Banking and Insurance: Before and after the Gramm-Leach-Bliley Act

Posted: 8 Nov 2000

See all articles by Lissa L. Broome

Lissa L. Broome

University of North Carolina School of Law

Jerry W. Markham

Florida International University (FIU) - College of Law

Abstract

This article traces the growth of insurance in America and describes how its regulatory structure developed separately from the regulatory structure of other financial services. The authors describe how banks became involved in insurance activities as a way to expand their traditional banking services. Although regulatory restrictions at first impeded this effort, the Gramm-Leach-Bliley Act of 1999 has now opened the door more widely to the combination of banking and insurance. Nevertheless, banks will continue to face regulatory hurdles and restrictions under GLB that will impair their ability to compete in the insurance business. The article examines the landscape for bank insurance activities post-Gramm-Leach-Bliley and questions whether the "functional" regulation on which Gramm-Leach-Bliley is premised is an efficient or effective method to regulate financial products.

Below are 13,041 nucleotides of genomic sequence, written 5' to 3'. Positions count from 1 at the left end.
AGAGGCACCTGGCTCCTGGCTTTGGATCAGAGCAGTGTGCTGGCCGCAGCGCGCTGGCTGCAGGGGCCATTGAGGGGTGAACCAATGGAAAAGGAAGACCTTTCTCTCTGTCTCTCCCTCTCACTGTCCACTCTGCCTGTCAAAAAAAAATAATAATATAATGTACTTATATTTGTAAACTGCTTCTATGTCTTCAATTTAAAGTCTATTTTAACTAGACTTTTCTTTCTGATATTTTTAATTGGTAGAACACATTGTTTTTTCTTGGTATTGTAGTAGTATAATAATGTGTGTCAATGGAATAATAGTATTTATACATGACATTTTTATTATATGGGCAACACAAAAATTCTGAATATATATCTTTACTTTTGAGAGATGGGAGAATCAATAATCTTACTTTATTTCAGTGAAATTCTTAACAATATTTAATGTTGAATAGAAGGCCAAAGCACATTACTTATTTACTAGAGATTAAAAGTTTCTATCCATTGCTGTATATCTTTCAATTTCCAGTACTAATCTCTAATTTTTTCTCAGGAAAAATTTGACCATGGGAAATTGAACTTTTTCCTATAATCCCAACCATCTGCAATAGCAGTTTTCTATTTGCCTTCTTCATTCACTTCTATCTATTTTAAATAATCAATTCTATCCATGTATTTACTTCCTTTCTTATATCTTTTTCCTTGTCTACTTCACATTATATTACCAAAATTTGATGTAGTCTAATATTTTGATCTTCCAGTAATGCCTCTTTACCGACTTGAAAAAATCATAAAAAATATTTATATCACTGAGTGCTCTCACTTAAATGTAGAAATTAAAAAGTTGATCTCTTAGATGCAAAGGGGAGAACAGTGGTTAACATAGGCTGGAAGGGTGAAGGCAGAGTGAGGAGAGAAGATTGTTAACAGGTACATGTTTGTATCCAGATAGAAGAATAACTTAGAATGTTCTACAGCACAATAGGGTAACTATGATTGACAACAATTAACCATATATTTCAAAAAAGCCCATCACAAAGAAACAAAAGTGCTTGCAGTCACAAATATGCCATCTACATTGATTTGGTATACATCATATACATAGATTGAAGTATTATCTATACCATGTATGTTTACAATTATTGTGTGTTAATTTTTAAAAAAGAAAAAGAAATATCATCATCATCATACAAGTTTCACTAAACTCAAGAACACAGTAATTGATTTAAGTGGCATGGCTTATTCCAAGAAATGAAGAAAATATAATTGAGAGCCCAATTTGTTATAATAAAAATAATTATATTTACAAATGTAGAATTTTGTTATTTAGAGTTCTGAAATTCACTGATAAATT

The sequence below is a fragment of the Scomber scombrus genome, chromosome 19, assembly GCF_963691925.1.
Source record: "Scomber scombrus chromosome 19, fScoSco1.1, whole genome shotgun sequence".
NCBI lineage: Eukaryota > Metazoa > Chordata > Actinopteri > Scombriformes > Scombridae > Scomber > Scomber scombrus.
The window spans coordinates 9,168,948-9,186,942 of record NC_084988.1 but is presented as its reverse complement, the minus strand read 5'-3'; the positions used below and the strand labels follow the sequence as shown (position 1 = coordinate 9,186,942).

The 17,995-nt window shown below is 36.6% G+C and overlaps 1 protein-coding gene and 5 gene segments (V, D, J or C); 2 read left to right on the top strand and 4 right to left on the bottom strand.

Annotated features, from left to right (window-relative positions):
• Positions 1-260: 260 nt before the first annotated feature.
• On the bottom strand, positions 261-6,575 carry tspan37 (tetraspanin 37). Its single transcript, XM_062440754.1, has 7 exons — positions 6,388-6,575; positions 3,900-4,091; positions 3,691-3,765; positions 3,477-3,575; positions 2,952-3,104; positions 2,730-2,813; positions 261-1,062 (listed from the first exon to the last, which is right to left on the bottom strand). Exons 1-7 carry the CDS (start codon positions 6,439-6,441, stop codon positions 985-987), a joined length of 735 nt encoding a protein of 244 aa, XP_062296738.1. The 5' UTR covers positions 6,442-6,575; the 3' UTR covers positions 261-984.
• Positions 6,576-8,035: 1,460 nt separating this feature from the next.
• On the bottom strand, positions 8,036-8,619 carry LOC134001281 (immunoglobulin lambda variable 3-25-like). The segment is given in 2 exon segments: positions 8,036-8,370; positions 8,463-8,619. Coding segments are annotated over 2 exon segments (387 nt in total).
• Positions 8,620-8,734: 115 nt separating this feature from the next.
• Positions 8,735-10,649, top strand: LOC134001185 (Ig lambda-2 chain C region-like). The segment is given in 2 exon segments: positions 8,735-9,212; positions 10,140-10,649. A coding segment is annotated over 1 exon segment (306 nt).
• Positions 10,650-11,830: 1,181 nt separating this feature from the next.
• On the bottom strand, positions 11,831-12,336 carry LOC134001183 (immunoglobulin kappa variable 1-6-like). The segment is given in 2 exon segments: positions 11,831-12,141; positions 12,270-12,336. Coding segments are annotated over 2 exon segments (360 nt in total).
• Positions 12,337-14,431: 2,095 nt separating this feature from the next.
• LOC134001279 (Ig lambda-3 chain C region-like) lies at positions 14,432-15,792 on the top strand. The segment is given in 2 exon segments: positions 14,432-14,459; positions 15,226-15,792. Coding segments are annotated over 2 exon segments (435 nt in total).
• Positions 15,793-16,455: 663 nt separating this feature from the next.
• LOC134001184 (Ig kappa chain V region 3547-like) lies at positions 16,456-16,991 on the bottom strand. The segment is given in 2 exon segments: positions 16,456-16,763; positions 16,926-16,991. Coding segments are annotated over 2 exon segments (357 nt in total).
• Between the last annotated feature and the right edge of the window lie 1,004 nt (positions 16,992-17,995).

Suggested Citation

Broome, Lissa L. and Markham, Jerry W., Banking and Insurance: Before and after the Gramm-Leach-Bliley Act. Journal of Corporation Law, Vol. 25, Issue 4. Available at SSRN: https://ssrn.com/abstract=245400

Lissa L. Broome (Contact Author)

University of North Carolina School of Law ( email )

Van Hecke-Wettach Hall, 160 Ridge Road
CB #3380
Chapel Hill, NC 27599-3380
United States
919-962-7066 (Phone)
919-962-1277 (Fax)

Jerry W. Markham

Florida International University (FIU) - College of Law ( email )

11200 SW 8th St.
RDB Hall 1097
Miami, FL 33199
United States

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